08/23 Jewish Advocate Editorial: The ADL and history

The ADL and history

This has been a whirlwind two weeks for the Jewish community in Boston. Discussion, debate, sadness and outrage have characterized a community response to the heated events that initially took root in Watertown, and subsequently found an audience in the halls of the headquarters of the Anti-Defamation League in New York City.
Along the way, the Boston community lost Andrew H. Tarsy as the executive director of the Anti-Defamation League New England Region, after he was fired by Abraham H. Foxman, the organization’s national leader. And Foxman himself partially reversed his position this week, recognizing the massacres of the Armenians at the hands of the Turks as “tantamount to genocide.”
If anything was constant this week – as the emotionally-charged issue unraveled – it was that the story was continuously changing and evolving. First Tarsy held firm to his organization’s position, and then suddenly reversed himself – calling on the national office to not only recognize the Armenian massacres as genocide, but to also lobby in favor of a congressional resolution. And then just as suddenly, Foxman, who had previously stated that he would not be “an arbiter of someone else’s history,” decided to revisit the issue of semantics and language: “On reflection,” he wrote in a statement, “we have come to share the view of Henry Morgenthau, Sr. that the consequences of those actions were indeed tantamount to genocide.”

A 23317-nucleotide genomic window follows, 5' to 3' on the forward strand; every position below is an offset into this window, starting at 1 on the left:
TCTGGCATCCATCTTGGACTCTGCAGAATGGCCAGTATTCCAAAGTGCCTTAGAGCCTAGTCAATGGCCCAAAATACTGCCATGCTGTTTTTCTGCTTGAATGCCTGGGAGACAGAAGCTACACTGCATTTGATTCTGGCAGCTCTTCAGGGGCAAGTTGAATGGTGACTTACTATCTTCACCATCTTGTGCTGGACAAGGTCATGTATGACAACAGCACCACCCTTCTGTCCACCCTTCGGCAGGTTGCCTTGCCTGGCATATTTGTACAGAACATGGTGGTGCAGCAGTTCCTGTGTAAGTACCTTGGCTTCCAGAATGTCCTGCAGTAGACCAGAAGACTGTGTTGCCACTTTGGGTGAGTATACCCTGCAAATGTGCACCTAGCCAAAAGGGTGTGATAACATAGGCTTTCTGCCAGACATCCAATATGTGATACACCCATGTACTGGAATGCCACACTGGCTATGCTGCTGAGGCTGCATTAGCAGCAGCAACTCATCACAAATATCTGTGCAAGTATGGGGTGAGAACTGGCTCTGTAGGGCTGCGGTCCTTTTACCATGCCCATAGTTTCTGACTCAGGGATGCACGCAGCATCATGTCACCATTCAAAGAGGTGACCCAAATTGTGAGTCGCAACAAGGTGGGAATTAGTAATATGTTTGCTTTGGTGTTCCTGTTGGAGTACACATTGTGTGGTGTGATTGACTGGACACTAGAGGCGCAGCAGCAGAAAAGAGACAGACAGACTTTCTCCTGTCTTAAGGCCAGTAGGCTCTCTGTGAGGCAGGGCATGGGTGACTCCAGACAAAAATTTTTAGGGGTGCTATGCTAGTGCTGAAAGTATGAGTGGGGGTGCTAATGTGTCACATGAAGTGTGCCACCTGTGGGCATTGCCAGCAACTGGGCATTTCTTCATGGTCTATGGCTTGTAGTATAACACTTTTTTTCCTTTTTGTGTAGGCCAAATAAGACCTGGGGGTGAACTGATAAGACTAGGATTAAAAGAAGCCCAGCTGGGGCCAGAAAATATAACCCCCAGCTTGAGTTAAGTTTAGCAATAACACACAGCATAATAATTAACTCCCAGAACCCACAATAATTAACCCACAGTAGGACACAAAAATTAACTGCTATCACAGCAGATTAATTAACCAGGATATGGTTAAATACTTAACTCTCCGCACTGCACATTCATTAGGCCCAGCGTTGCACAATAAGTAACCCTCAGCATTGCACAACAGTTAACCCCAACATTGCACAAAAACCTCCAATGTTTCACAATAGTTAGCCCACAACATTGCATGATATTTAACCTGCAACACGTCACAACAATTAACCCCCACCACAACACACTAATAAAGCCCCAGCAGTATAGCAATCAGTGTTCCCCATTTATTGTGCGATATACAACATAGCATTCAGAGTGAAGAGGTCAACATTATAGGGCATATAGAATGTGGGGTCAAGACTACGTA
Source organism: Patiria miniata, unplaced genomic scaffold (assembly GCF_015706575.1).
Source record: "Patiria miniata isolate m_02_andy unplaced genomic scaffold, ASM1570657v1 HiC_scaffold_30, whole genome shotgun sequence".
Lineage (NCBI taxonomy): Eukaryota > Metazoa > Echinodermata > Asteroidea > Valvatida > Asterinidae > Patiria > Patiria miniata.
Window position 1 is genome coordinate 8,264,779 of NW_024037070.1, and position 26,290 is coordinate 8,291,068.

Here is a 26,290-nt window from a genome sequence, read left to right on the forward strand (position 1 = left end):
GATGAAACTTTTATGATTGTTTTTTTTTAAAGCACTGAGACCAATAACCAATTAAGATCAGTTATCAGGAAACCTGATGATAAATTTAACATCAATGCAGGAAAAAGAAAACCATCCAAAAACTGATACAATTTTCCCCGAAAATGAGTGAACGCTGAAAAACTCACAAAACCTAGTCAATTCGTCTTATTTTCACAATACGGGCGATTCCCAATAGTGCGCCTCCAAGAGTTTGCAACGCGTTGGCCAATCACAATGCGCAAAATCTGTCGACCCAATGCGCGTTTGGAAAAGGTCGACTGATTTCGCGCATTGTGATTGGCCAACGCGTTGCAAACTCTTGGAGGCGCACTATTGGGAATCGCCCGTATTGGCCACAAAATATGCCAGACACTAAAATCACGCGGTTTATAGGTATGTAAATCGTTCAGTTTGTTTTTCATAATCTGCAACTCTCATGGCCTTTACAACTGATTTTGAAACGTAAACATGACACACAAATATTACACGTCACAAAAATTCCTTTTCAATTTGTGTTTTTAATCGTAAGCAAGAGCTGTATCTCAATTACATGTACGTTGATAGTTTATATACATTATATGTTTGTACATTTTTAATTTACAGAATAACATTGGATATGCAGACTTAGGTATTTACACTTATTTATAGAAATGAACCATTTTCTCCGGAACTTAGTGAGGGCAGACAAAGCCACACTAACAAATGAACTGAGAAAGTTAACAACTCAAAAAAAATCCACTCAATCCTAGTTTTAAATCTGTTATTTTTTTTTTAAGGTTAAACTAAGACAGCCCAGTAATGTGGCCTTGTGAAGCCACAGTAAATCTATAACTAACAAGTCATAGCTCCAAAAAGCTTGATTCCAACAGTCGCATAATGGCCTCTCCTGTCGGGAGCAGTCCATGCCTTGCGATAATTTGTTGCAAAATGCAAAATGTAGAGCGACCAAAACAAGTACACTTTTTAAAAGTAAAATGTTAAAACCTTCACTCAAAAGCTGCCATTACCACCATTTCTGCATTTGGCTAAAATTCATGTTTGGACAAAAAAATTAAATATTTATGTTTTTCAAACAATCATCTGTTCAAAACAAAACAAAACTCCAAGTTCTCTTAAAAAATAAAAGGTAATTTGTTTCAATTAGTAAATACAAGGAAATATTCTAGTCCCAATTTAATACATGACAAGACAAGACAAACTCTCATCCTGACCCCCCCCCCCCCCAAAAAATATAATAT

In short, the Jewish community has found itself deeply embroiled in this issue. Sensitive to the history of genocide and the power of words, people have signed petitions targeting Foxman and his initial position, which was deemed highly unwelcome by many of his colleagues.
The controversy has raised serious questions about who, and how, an organization sets its policies and agendas; who is in the best position to make these determinations and what should happen if a regional director – and his Board – disagree with a position put forward by the corner office at national headquarters. In fact, the ensuing controversy raises more questions than it can provide answers.
It might not have been the best thing for Tarsy to publicly counter the national director’s view. After all, by doing so he lost his job and the ADL has suffered a blow to its reputation. Yet in speaking out, Tarsy unknowingly put into motion a series of events resulting in a national leader reconsidering his views.
Will this benefit the ADL and the Jewish community in the long run? It is an issue that will certainly continue to unfold. And given the comment from official sources in Turkey that “This [new ADL position] could have a negative impact” on relations with Israel and the Jewish Community, we will also have to watch those developments – and any impact on the Jewish community in Turkey – resulting from an issue that originated locally but has international implications.

Source: http://www.thejewishadvocate.com/this_weeks_issue/editorial/?content_id=3534